Beginning Restoration

The Beginning of Restoration
NoDumping

Charbonneau piloted this sign campaign discouraging the public from dumping waste into storm drains.

Despite engineers’ attempts to control erosion with check dams, riprap and concrete reinforcement, the problem did not improve. In 1985 the UC Berkeley’s Environment Health and Safety office initiated restoration movement to search for long-term solutions to the creek’s polluted waters. Shortly there after, Robert Charbonneau began working for EH&S and collected extensive data about the creek and watershed area. Through his rigorous investigation, Charbonneau discovered several sources of contamination in the creek. His water sampling tests spurred many sewer repairs over the following years.

Following Charbonneau’s findings, Vice Chancellor Boggan established the Strawberry Creek Environmental Quality Commission. This committee allowed the restoration movement to move to the next level, breaking through several bureaucratic roadblocks. In 1988, the first biotechnical solution to erosion along the creek bank was installed near Stephens Hall (where the creek’s path was artificially altered decades earlier). The installation consisted of native vegetation integrated with a redwood cribwall, which was much more durable and cost effective than its concrete equivalent. During this phase of the project, the creek was also restored to its original stream channel. One year later, the Charbonneau and the creek committee successfully re-introduced a native fish population into the creek—the three-spined sticklebacks.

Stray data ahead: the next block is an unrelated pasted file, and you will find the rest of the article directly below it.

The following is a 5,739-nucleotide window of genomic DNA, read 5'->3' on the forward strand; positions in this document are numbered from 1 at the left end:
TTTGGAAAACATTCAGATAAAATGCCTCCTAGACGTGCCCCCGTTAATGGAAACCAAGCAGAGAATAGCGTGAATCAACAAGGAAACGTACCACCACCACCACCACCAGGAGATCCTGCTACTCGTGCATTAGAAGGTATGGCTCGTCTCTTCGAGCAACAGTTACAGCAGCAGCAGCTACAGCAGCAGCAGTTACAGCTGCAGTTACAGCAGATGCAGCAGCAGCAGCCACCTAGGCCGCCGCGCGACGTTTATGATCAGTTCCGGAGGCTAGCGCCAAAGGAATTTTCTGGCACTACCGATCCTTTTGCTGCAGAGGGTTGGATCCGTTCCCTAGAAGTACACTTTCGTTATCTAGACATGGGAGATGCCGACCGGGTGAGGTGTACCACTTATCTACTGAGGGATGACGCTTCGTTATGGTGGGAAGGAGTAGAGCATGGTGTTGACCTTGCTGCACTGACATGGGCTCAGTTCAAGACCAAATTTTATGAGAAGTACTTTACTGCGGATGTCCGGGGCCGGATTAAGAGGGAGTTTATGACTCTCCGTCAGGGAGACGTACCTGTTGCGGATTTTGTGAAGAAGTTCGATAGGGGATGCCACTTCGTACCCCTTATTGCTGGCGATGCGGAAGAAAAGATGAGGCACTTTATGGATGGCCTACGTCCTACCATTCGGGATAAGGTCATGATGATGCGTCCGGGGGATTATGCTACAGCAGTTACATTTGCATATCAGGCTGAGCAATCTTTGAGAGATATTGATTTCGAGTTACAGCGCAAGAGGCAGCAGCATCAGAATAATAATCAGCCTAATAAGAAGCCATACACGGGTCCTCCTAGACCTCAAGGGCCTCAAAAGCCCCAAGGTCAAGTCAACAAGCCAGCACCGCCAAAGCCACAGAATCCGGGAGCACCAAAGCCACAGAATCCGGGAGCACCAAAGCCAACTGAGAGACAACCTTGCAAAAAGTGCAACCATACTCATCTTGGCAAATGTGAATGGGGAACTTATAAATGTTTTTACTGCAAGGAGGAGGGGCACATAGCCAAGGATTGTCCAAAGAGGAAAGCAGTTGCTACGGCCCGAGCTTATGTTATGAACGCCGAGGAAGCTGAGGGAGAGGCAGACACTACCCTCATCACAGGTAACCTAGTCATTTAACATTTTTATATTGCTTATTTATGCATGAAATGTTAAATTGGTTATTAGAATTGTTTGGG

For a more detailed description of this phase of restoration work, please read Strawberry Creek, The Making of an Urban Creek, and Restoring the Creek, by Robert Charbonneau

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